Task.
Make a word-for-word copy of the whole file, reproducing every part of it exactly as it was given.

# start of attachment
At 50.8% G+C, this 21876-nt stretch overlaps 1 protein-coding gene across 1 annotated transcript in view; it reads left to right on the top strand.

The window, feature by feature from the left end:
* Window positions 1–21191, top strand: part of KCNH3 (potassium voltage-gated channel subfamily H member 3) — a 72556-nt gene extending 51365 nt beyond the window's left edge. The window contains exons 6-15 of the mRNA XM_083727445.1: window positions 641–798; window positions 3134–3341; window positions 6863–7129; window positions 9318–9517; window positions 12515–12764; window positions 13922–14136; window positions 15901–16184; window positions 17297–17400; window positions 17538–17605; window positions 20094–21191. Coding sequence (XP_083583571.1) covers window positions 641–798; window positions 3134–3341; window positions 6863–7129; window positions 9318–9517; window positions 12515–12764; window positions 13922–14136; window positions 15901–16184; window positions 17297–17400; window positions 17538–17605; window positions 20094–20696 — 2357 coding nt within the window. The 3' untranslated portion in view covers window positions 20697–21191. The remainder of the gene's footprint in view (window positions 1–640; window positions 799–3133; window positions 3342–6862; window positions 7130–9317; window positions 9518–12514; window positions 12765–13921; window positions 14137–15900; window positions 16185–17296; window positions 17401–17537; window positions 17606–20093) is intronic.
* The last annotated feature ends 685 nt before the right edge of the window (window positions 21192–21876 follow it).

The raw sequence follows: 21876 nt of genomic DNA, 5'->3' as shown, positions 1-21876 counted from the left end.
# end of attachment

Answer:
At 50.8% G+C, this 21876-nt stretch overlaps 1 protein-coding gene across 1 annotated transcript in view; it reads left to right on the top strand.

The window, feature by feature from the left end:
* Window positions 1–21191, top strand: part of KCNH3 (potassium voltage-gated channel subfamily H member 3) — a 72556-nt gene extending 51365 nt beyond the window's left edge. The window contains exons 6-15 of the mRNA XM_083727445.1: window positions 641–798; window positions 3134–3341; window positions 6863–7129; window positions 9318–9517; window positions 12515–12764; window positions 13922–14136; window positions 15901–16184; window positions 17297–17400; window positions 17538–17605; window positions 20094–21191. Coding sequence (XP_083583571.1) covers window positions 641–798; window positions 3134–3341; window positions 6863–7129; window positions 9318–9517; window positions 12515–12764; window positions 13922–14136; window positions 15901–16184; window positions 17297–17400; window positions 17538–17605; window positions 20094–20696 — 2357 coding nt within the window. The 3' untranslated portion in view covers window positions 20697–21191. The remainder of the gene's footprint in view (window positions 1–640; window positions 799–3133; window positions 3342–6862; window positions 7130–9317; window positions 9518–12514; window positions 12765–13921; window positions 14137–15900; window positions 16185–17296; window positions 17401–17537; window positions 17606–20093) is intronic.
* The last annotated feature ends 685 nt before the right edge of the window (window positions 21192–21876 follow it).

The raw sequence follows: 21876 nt of genomic DNA, 5'->3' as shown, positions 1-21876 counted from the left end.